MOAB, Utah - Two's company, 30 is a crowd, visitors to Delicate Arch have told researchers trying to figure out how to protect the experience of viewing one of Utah's most famous natural attractions.
Using a pilot program that will
likely be adopted at other national parks, Arches National Park has
developed a method for measuring "social crowding' - the number of
people perceived as too many at one time at places such as Delicate
Arch, the Windows and Eye of the Whale.
near here plans to monitor visitors at various locales, and if
their numbers approach the social-crowding limit, the number of
parking places near the site will be
It is a controversial idea, but one
that many in the National Park Service believe is overdue, given
the throngs of tourists flocking into parks across the Colorado
"In the Park Service, we haven't worried
about how many people we can shove into a park attraction," says
Noel Poe, Arches superintendent and leader of the park's Visitor
Experience and Resource Protection (VERP) program. "What is
crowding to me may not be crowding to you."
After a year-long survey, Poe says the park now
knows what most people consider crowding at Delicate
Last fall and summer, people returning on
the trail from Delicate Arch filled out two questionnaires, and
then looked at 16 photographs of the formation. All photos had the
same vantage point, but each picture had varying numbers of
tourists, from nobody to a total of 108 people. Visitors were asked
which of the pictures represented an acceptable viewing experience
of the arch.
A majority of visitors said zero to
12 people at Delicate Arch was highly acceptable, 12 to 30 people
was still acceptable and more than 30 people was not
"What this tells us is that if we see
there's more than 30 people in the Delicate Arch area more than 10
percent of the time, we have reached our social capacity and we
have to do something," Poe says.
emphasized that "social crowding" depends a lot upon the individual
visitor. Jim Hammett, one of the VERP team members, said there is
concern that the majority opinion may not be the
"We did worry that we are managing for
mediocrity by drawing the acceptability line down the middle," says
Hammett. "There were a few people we surveyed who feel that having
two or three people in the Delicate Arch area is an unacceptable
Officials will also monitor
biological resources. Arches contains the largest concentration of
natural stone arches in the world - 2,000 or more - and the
legislation that created the park calls for protection of the
surrounding landscape as well.
That landscape is
primarily a fragile "cryptobiotic" soil crust, an intricate webbing
of bacteria, lichens, algae, mosses and fungi that provide the only
source of nutrients for other plant life. Visitors walking on the
crust ruin it, and in many popular places, all vegetation is
"In the Windows, people have a tendency to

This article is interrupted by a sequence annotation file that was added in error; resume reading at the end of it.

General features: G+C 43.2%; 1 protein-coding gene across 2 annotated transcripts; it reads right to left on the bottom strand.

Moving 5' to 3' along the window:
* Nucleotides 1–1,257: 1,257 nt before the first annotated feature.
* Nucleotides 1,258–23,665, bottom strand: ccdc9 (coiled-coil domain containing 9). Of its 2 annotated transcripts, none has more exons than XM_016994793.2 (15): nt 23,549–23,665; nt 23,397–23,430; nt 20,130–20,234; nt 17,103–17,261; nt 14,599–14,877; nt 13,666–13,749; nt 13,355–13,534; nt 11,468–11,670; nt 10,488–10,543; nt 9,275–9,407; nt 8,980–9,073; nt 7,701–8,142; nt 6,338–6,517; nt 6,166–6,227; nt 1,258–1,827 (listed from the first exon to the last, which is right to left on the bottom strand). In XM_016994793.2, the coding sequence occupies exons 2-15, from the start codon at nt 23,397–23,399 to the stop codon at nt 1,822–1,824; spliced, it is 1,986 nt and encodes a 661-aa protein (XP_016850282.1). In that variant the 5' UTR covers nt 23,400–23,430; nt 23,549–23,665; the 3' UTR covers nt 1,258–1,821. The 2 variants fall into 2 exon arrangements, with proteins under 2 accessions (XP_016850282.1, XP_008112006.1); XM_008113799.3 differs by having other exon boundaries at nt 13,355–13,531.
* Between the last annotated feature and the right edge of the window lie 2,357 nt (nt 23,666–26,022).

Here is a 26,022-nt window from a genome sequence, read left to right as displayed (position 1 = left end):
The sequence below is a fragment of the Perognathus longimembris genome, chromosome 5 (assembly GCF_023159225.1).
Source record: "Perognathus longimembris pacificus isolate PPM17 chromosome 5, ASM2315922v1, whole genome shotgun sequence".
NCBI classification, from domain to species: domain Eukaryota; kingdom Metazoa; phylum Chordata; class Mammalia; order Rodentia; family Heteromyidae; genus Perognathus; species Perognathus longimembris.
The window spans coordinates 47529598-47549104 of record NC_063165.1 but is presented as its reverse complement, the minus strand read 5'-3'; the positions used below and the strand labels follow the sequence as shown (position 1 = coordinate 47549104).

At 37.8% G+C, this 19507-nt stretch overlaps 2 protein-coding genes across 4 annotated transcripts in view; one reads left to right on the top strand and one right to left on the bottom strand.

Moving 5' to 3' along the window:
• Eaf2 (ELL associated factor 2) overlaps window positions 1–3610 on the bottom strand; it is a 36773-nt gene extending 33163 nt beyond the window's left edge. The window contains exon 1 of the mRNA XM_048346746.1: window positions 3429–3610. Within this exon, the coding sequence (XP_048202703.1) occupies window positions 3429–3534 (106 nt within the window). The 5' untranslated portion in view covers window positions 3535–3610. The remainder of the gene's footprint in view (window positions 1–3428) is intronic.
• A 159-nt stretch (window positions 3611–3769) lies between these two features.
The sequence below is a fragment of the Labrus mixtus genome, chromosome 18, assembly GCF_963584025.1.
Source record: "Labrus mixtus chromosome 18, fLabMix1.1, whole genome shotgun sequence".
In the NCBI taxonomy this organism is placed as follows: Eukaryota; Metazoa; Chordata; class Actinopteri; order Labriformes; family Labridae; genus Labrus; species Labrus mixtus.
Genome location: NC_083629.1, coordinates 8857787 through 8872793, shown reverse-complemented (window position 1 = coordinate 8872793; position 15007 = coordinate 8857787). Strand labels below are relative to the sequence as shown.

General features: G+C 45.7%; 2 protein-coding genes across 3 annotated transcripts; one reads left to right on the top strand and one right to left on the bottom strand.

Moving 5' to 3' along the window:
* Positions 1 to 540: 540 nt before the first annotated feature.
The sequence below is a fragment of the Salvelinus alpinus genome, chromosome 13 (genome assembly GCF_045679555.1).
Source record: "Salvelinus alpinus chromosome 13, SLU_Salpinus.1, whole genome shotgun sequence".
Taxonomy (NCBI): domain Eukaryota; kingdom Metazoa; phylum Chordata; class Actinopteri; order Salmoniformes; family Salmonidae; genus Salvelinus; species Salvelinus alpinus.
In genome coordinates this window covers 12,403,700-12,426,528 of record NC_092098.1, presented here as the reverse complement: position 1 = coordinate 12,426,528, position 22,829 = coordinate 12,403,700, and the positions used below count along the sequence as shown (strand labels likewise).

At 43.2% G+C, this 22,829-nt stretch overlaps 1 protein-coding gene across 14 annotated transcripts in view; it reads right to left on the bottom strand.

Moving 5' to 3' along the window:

get off trail a lot and the crust has been hammered so bad it is
nothing but sand," Hammett says. In response, Arches is proposing
to create a "sensitive resource protection" zone in areas where
human feet should never stray.
In all, the park
is proposing to create nine management zones to control social
crowding and resource damage. The largest zone is a "Primitive"
area, where no facilities are allowed and evidence of other
visitors is minimal. Back-country and Hiker zones would have
increasing trails and people, while Developed and Motorized zones
would allow facilities and vehicles.
to public comment, the new plan has strict guidelines prohibiting
any extensive new construction of trails or facilities in Arches.
While park officials won't restrict the number of people who enter
the park, Poe has announced that Arches rangers will begin strictly
enforcing rules that limit parking to designated spaces this coming
"We've lost control of the parking with
people parking along roads and creating turnouts," says Poe. "We
won't allow that anymore. If you're not in a designated space,
you'll receive a ticket."
Arches' plan calls for
limiting parking at the Delicate Arch trailhead to 64 spaces,
Windows' parking area to 35 spaces and Devil's Garden to 150
spaces. If those parking levels still create social crowding at
popular sites, Poe says, Arches may remove more parking spaces next
But Poe acknowledges that tourists intent
on seeing Delicate Arch on Memorial Day weekend may take a dim view
of strict parking laws. The increasing number of bus tours hitting
Arches creates more headaches.
"There are going
to be some people who can't get into parking lots during peak
holidays," says Poe. "We could be getting into a gridlock
Staff will begin to implement the
plan in March.
The writer works for the
Salt Lake Tribune.
Comments may be addressed to:
Superintendent Noel Poe, P.O. Box 907, Moab, UT